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Old 11-14-2013, 08:46 PM   #11
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No, they only connect coach and chassis when you either push the boost button and/or it sees a voltage over 13.2vdc from either side (which would indicate something is charging). They automatically disconnect if either side drops below 12.8vdc. No tuning, no setting, no worrying. Install and forget it.
You said it better than I did.
Have you ever noticed how many folks can memorize the marketing/sales propaganda, but never bother to understand the actual operation of these things?
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Old 11-14-2013, 09:02 PM   #12
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From Intellitec.
I wonder how the OP is making out with his problem.

Bi-Directional Isolator Relay Delay by INTELLITEC
Intellitec Bi-Directional Isolator Relay Delay offers a new approach to charging batteries in an RV application. Unlike prior systems that only allowed charging the RV battery from the engines alternator, the Bi-Directional Isolator Relay Delay charges both batteries when either one is being charged. When the coach is being driven, both batteries will be charged from the engineā€™s alternator. When the coach is plugged into shore power, both batteries will be charged from the converter. If neither battery is being charged, the batteries are fully isolated. The controller also senses heavy loads on either battery to prevent the wrong battery from being inadvertently discharged.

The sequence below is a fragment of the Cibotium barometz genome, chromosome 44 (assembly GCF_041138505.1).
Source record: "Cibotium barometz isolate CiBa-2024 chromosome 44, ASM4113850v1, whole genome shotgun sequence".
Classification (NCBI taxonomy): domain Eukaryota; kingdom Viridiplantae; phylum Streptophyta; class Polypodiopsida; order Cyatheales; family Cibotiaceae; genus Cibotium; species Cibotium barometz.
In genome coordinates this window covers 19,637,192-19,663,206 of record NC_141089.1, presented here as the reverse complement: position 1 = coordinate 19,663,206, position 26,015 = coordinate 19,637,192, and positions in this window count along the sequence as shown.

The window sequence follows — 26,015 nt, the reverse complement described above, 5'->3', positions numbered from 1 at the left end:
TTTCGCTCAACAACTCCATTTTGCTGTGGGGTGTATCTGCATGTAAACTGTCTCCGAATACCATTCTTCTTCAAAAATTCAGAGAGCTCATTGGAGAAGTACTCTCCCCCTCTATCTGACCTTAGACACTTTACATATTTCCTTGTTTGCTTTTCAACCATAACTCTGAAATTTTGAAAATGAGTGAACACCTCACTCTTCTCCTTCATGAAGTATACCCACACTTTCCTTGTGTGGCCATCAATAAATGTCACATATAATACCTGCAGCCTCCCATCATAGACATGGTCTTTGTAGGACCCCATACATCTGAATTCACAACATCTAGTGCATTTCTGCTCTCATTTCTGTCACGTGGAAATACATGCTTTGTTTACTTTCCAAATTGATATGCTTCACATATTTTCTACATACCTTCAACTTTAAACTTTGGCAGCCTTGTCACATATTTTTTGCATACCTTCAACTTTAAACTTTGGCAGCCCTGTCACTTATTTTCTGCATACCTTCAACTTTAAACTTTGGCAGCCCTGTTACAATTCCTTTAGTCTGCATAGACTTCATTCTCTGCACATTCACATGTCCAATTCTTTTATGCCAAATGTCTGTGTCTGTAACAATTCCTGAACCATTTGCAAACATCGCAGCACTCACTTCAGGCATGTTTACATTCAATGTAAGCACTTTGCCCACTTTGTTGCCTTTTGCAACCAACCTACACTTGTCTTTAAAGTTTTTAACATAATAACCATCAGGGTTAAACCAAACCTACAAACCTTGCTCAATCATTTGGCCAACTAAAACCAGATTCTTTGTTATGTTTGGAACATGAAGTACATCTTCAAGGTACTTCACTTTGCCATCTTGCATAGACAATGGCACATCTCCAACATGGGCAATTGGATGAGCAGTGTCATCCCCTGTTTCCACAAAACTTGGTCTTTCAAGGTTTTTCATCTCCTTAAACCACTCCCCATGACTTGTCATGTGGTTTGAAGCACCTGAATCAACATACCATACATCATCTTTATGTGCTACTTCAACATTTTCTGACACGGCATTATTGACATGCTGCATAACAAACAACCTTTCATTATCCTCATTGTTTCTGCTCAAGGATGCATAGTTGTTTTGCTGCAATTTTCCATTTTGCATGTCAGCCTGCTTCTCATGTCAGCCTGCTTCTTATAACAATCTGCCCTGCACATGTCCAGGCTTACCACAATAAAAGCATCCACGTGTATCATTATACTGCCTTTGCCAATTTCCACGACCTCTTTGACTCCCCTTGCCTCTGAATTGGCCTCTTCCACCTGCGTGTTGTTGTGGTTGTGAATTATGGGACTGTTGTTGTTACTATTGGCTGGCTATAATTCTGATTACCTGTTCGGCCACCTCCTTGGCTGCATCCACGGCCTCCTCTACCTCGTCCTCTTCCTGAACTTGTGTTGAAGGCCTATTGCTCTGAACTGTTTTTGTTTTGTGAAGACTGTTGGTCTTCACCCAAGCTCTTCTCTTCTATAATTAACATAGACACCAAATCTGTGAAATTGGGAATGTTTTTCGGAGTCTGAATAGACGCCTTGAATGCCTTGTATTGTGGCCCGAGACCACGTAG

It operates by sensing the voltage on both batteries. When either of these volts exceeds 13.3 volts for approximately 12 seconds, which happens when either battery is being charged, the control will close the isolator solenoid, connecting the two batteries together, charging them both. (Normal charging voltages are from approximately 13.8 to 14.4 volts.)
After the solenoid has been closed, the system continues to sense the voltage. If the ignition switch is off and the battery voltage drops below 12.8 volts for approximately 5 seconds, which might occur when the converter is heavily loaded, the solenoid is opened to prevent the chassis battery from being discharged by the coach loads. When the voltage goes above 13.3 volts again for approximately 5 seconds, the solenoid closes again.